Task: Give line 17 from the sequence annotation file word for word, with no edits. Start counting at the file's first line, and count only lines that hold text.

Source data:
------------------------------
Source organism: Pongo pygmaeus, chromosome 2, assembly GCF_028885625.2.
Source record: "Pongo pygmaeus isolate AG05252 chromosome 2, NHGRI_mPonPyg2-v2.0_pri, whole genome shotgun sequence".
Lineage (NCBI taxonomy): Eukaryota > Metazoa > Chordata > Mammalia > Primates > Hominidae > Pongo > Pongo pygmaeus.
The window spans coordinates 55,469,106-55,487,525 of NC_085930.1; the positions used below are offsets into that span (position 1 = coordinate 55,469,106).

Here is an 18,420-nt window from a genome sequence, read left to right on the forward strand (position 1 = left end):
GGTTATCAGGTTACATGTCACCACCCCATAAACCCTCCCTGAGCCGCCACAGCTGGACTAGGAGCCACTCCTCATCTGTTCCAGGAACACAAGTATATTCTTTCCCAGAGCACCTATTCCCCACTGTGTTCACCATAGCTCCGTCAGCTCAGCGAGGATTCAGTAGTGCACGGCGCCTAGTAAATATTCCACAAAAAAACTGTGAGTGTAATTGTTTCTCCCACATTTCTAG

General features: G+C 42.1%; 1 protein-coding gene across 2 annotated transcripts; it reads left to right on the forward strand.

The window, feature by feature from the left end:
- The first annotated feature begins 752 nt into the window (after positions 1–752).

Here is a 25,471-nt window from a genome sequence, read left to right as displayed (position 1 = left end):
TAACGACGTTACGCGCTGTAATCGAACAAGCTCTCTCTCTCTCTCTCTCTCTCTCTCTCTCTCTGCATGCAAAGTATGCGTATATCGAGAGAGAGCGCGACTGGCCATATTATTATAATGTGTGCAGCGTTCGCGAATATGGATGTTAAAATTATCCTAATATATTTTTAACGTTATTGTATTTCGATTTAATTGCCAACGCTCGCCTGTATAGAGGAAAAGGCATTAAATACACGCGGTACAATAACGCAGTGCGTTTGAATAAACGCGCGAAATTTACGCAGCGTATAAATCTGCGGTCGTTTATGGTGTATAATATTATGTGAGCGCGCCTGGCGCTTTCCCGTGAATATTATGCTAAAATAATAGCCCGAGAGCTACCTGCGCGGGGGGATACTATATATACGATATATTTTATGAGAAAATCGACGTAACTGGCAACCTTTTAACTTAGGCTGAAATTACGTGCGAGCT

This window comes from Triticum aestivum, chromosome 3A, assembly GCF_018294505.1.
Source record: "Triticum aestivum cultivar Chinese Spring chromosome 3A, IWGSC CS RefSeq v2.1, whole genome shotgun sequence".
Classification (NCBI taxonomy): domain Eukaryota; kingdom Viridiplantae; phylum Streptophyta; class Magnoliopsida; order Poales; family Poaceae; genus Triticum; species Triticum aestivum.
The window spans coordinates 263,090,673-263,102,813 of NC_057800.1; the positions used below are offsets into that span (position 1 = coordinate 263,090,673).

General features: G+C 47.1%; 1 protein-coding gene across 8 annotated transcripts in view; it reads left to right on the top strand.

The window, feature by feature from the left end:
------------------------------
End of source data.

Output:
The window, feature by feature from the left end: